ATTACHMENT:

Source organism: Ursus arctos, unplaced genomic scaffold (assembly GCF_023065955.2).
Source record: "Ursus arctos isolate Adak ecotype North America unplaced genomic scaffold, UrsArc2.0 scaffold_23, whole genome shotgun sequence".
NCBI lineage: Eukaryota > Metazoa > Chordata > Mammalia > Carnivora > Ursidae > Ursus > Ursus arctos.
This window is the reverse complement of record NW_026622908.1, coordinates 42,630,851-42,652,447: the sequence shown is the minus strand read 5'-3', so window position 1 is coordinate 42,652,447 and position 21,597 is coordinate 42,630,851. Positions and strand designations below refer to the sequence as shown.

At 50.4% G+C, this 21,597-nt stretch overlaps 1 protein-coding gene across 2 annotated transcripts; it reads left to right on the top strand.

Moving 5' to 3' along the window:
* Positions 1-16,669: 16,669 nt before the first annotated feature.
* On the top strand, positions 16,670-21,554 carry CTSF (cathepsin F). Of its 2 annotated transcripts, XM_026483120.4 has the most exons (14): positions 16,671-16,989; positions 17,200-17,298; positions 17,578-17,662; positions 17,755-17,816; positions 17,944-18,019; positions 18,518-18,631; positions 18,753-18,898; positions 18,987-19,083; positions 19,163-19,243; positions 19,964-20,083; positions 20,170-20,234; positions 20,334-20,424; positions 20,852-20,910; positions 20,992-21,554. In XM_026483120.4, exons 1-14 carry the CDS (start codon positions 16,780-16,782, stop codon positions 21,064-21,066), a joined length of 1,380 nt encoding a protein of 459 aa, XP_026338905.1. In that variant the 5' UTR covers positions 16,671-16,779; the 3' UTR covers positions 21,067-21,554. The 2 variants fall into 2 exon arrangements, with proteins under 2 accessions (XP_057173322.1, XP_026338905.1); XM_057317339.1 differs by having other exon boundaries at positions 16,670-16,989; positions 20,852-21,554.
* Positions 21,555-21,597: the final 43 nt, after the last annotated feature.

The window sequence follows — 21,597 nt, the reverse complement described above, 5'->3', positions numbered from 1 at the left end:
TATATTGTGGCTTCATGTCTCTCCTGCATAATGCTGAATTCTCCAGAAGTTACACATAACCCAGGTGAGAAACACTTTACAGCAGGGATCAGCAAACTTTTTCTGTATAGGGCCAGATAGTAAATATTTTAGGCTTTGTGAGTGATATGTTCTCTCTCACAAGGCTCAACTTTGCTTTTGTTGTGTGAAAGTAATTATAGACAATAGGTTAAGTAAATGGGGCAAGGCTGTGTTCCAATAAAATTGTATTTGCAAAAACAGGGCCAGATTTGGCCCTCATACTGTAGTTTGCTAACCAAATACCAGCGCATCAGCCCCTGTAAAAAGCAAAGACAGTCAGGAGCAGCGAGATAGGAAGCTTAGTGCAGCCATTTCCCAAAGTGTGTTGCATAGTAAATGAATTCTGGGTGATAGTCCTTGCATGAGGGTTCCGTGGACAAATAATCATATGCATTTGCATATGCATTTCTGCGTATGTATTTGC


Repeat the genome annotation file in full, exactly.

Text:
Source organism: Ursus arctos, unplaced genomic scaffold (assembly GCF_023065955.2).
Source record: "Ursus arctos isolate Adak ecotype North America unplaced genomic scaffold, UrsArc2.0 scaffold_23, whole genome shotgun sequence".
NCBI lineage: Eukaryota > Metazoa > Chordata > Mammalia > Carnivora > Ursidae > Ursus > Ursus arctos.
This window is the reverse complement of record NW_026622908.1, coordinates 42,630,851-42,652,447: the sequence shown is the minus strand read 5'-3', so window position 1 is coordinate 42,652,447 and position 21,597 is coordinate 42,630,851. Positions and strand designations below refer to the sequence as shown.

At 50.4% G+C, this 21,597-nt stretch overlaps 1 protein-coding gene across 2 annotated transcripts; it reads left to right on the top strand.

Moving 5' to 3' along the window:
* Positions 1-16,669: 16,669 nt before the first annotated feature.
* On the top strand, positions 16,670-21,554 carry CTSF (cathepsin F). Of its 2 annotated transcripts, XM_026483120.4 has the most exons (14): positions 16,671-16,989; positions 17,200-17,298; positions 17,578-17,662; positions 17,755-17,816; positions 17,944-18,019; positions 18,518-18,631; positions 18,753-18,898; positions 18,987-19,083; positions 19,163-19,243; positions 19,964-20,083; positions 20,170-20,234; positions 20,334-20,424; positions 20,852-20,910; positions 20,992-21,554. In XM_026483120.4, exons 1-14 carry the CDS (start codon positions 16,780-16,782, stop codon positions 21,064-21,066), a joined length of 1,380 nt encoding a protein of 459 aa, XP_026338905.1. In that variant the 5' UTR covers positions 16,671-16,779; the 3' UTR covers positions 21,067-21,554. The 2 variants fall into 2 exon arrangements, with proteins under 2 accessions (XP_057173322.1, XP_026338905.1); XM_057317339.1 differs by having other exon boundaries at positions 16,670-16,989; positions 20,852-21,554.
* Positions 21,555-21,597: the final 43 nt, after the last annotated feature.

The window sequence follows — 21,597 nt, the reverse complement described above, 5'->3', positions numbered from 1 at the left end:
TATATTGTGGCTTCATGTCTCTCCTGCATAATGCTGAATTCTCCAGAAGTTACACATAACCCAGGTGAGAAACACTTTACAGCAGGGATCAGCAAACTTTTTCTGTATAGGGCCAGATAGTAAATATTTTAGGCTTTGTGAGTGATATGTTCTCTCTCACAAGGCTCAACTTTGCTTTTGTTGTGTGAAAGTAATTATAGACAATAGGTTAAGTAAATGGGGCAAGGCTGTGTTCCAATAAAATTGTATTTGCAAAAACAGGGCCAGATTTGGCCCTCATACTGTAGTTTGCTAACCAAATACCAGCGCATCAGCCCCTGTAAAAAGCAAAGACAGTCAGGAGCAGCGAGATAGGAAGCTTAGTGCAGCCATTTCCCAAAGTGTGTTGCATAGTAAATGAATTCTGGGTGATAGTCCTTGCATGAGGGTTCCGTGGACAAATAATCATATGCATTTGCATATGCATTTCTGCGTATGTATTTGC